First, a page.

We need a federal ban on CABs

By Joel Thurtell

According to California Treasurer Bill Lockyer, those school board members at San Diego’s Poway Unified School District who authorized bonds with a 10-to-1 ratio of debt to principal ought to be recalled.

“Stupid,” was Lockyer’s description of Poway’s 2011 Capital Appreciation Bond issue borrowing $105 million with a billion-dollar balloon payback.

Lockyer was keynote speaker at the second annual conference of the California League of Bond Oversight Committees Friday, May 10, in Sacramento.e

I was gratified that Lockyer mentioned recall. Guess who one year ago was calling for a recall of the Poway board — yours truly, the ever-restrained proprietor of joelontheroad.

As I digest what I heard from various CaLBOC speakers, I realize that reform of CABs should not be done piece meal. Yes, Michigan banned CVABs, period. But it’s evident that the Michigan model is not likely to be adopted elsewhere. It is too tough on the people who make their living screwing taxpayers with these monstrous debt-generators.

I’m calling for something else now: a federal ban on CABs.

California’s solution is a bill in the state Assembly that would ban CABs with a debt:principal ratio more than 4:1.

That is no ban at all.

I pointed out in my speech to CaLBOC that most of the CABs that enraged people 20 years ago when I wrote about Michigan CABs would easily pass the proposed California test. Yet those CABs had interest piling up at two, three, four and nearly six times principal.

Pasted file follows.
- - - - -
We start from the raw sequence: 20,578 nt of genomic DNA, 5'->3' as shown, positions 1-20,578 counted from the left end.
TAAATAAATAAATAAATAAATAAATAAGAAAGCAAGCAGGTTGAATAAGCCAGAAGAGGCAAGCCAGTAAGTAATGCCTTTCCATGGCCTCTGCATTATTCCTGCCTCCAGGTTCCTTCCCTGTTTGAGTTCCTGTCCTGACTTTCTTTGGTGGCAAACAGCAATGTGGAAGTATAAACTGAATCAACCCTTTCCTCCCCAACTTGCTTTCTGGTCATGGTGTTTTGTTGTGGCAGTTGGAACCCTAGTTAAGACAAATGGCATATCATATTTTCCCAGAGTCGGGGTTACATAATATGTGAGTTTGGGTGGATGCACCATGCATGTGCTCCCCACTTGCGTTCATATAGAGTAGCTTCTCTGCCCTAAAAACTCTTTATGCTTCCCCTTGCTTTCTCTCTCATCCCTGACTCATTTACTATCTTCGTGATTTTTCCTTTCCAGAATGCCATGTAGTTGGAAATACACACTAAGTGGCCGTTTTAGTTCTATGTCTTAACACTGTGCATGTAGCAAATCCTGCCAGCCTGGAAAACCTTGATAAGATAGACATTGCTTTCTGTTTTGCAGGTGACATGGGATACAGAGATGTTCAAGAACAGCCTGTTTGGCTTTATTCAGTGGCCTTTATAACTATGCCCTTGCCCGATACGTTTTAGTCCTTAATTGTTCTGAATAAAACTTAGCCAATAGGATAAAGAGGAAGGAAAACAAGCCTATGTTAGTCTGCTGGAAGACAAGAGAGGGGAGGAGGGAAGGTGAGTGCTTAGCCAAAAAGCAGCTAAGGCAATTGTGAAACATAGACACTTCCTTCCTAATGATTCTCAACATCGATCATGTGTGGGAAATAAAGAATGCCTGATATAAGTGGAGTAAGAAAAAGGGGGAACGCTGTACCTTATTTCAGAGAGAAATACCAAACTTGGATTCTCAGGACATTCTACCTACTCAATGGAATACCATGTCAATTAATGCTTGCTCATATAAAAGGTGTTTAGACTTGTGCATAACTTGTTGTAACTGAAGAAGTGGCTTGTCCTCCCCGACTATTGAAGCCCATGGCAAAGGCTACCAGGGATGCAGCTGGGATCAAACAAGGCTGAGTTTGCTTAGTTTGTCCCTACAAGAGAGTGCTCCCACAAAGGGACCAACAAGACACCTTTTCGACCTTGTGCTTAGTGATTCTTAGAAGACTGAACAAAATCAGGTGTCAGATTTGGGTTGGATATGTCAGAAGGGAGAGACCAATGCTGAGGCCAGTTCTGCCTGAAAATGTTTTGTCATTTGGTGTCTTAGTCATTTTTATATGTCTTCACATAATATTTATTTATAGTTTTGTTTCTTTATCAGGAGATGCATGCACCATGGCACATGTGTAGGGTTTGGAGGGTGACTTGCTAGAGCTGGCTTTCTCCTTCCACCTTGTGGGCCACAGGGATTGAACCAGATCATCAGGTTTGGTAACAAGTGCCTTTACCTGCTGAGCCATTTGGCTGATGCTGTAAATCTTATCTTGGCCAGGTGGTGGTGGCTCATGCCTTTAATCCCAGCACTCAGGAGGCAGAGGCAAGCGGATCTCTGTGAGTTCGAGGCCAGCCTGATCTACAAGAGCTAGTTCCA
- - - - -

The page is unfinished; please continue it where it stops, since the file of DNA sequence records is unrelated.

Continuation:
That kind of payback may be great for investors, and certainly is terrific for the underwriters who sell the schools on issuing them. But they are terrible for the taxpayers who believe school officials’ lies that there will be no new taxes with CABs.

My conclusion: that we need a federal ban on CABs.

More soon…

About Joel

Retired 2007 after 23 years as a Detroit Free Press reporter. Thirty years in the news biz. Trained as a historian, never had a Journalism class. At Free Press, wrote many articles about lakes, streams and boats. Wrote more than 80 major stories about the Rouge River. In June 2005 with Free Press photographer Patricia Beck paddled a canoe 27 miles up the Rouge River through Metro Detroit. May be the farthest anyone has canoed up the Rouge, though pioneers used it as a road. Our book, UP THE ROUGE! about the adventure is to be published by Wayne State University Press next year. I'm writing a second book about the Rouge, trying to find out why with billions spent on cleanup, so many American rivers are not fit for humans to touch. DIRTIEST RIVERS will arrive about the time UP THE ROUGE! comes out. I earned a B.A. in history and German at Kalamazoo, graduating in 1967. In 1968, I earned an M.A. in history at the University of Michigan. In 1970, I passed all exams for the doctorate in Latin American history, but have not quite gotten around to finishing my dissertation. I lived in Mexico for a year doing research on a Ford Foundation fellowship. I was a Peace Corps volunteer supervising school and well construction in Togo, West Africa 1972-74. I was a reporter at the South Bend Tribune and editor of the Berrien Springs Journal Era before joining the Free Press in 1984. I've written four novels, four kids' books and in addition to the two Rouge books am completing a journalism text called SHOESTRING REPORTER: A MANIFESTO FOR SAVING JOURNALISM OR HOW I GOT TO BE A BIG CITY REPORTER WITHOUT GOING TO J SCHOOL AND HOW YOU CAN DO IT TOO!
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